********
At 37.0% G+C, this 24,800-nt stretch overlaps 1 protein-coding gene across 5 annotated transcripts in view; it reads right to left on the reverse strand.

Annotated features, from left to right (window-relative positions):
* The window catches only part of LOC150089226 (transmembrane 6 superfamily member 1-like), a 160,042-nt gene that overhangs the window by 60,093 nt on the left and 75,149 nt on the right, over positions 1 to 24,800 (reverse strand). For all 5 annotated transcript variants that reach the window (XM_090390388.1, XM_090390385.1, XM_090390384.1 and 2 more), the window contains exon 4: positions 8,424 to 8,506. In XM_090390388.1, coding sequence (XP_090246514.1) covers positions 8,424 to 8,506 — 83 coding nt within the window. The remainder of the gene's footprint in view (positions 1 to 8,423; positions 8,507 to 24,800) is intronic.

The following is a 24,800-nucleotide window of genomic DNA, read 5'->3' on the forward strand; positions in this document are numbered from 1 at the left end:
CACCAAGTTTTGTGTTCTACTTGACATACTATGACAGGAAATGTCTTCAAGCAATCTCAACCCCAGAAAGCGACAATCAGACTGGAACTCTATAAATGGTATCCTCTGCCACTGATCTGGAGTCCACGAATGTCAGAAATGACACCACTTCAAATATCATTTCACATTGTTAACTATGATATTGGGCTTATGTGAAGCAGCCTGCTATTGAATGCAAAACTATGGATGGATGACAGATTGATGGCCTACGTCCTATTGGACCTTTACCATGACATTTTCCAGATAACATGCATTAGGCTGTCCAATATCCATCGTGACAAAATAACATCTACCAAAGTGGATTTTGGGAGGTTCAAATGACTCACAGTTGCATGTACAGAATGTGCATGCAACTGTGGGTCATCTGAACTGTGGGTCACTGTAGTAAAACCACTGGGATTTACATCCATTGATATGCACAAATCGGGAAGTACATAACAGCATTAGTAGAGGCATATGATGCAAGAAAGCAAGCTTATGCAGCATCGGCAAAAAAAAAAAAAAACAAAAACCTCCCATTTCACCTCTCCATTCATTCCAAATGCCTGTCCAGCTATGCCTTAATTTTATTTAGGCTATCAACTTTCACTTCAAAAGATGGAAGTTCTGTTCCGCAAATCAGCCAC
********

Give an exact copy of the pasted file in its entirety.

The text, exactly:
At 37.0% G+C, this 24,800-nt stretch overlaps 1 protein-coding gene across 5 annotated transcripts in view; it reads right to left on the reverse strand.

Annotated features, from left to right (window-relative positions):
* The window catches only part of LOC150089226 (transmembrane 6 superfamily member 1-like), a 160,042-nt gene that overhangs the window by 60,093 nt on the left and 75,149 nt on the right, over positions 1 to 24,800 (reverse strand). For all 5 annotated transcript variants that reach the window (XM_090390388.1, XM_090390385.1, XM_090390384.1 and 2 more), the window contains exon 4: positions 8,424 to 8,506. In XM_090390388.1, coding sequence (XP_090246514.1) covers positions 8,424 to 8,506 — 83 coding nt within the window. The remainder of the gene's footprint in view (positions 1 to 8,423; positions 8,507 to 24,800) is intronic.

The following is a 24,800-nucleotide window of genomic DNA, read 5'->3' on the forward strand; positions in this document are numbered from 1 at the left end:
CACCAAGTTTTGTGTTCTACTTGACATACTATGACAGGAAATGTCTTCAAGCAATCTCAACCCCAGAAAGCGACAATCAGACTGGAACTCTATAAATGGTATCCTCTGCCACTGATCTGGAGTCCACGAATGTCAGAAATGACACCACTTCAAATATCATTTCACATTGTTAACTATGATATTGGGCTTATGTGAAGCAGCCTGCTATTGAATGCAAAACTATGGATGGATGACAGATTGATGGCCTACGTCCTATTGGACCTTTACCATGACATTTTCCAGATAACATGCATTAGGCTGTCCAATATCCATCGTGACAAAATAACATCTACCAAAGTGGATTTTGGGAGGTTCAAATGACTCACAGTTGCATGTACAGAATGTGCATGCAACTGTGGGTCATCTGAACTGTGGGTCACTGTAGTAAAACCACTGGGATTTACATCCATTGATATGCACAAATCGGGAAGTACATAACAGCATTAGTAGAGGCATATGATGCAAGAAAGCAAGCTTATGCAGCATCGGCAAAAAAAAAAAAAAACAAAAACCTCCCATTTCACCTCTCCATTCATTCCAAATGCCTGTCCAGCTATGCCTTAATTTTATTTAGGCTATCAACTTTCACTTCAAAAGATGGAAGTTCTGTTCCGCAAATCAGCCAC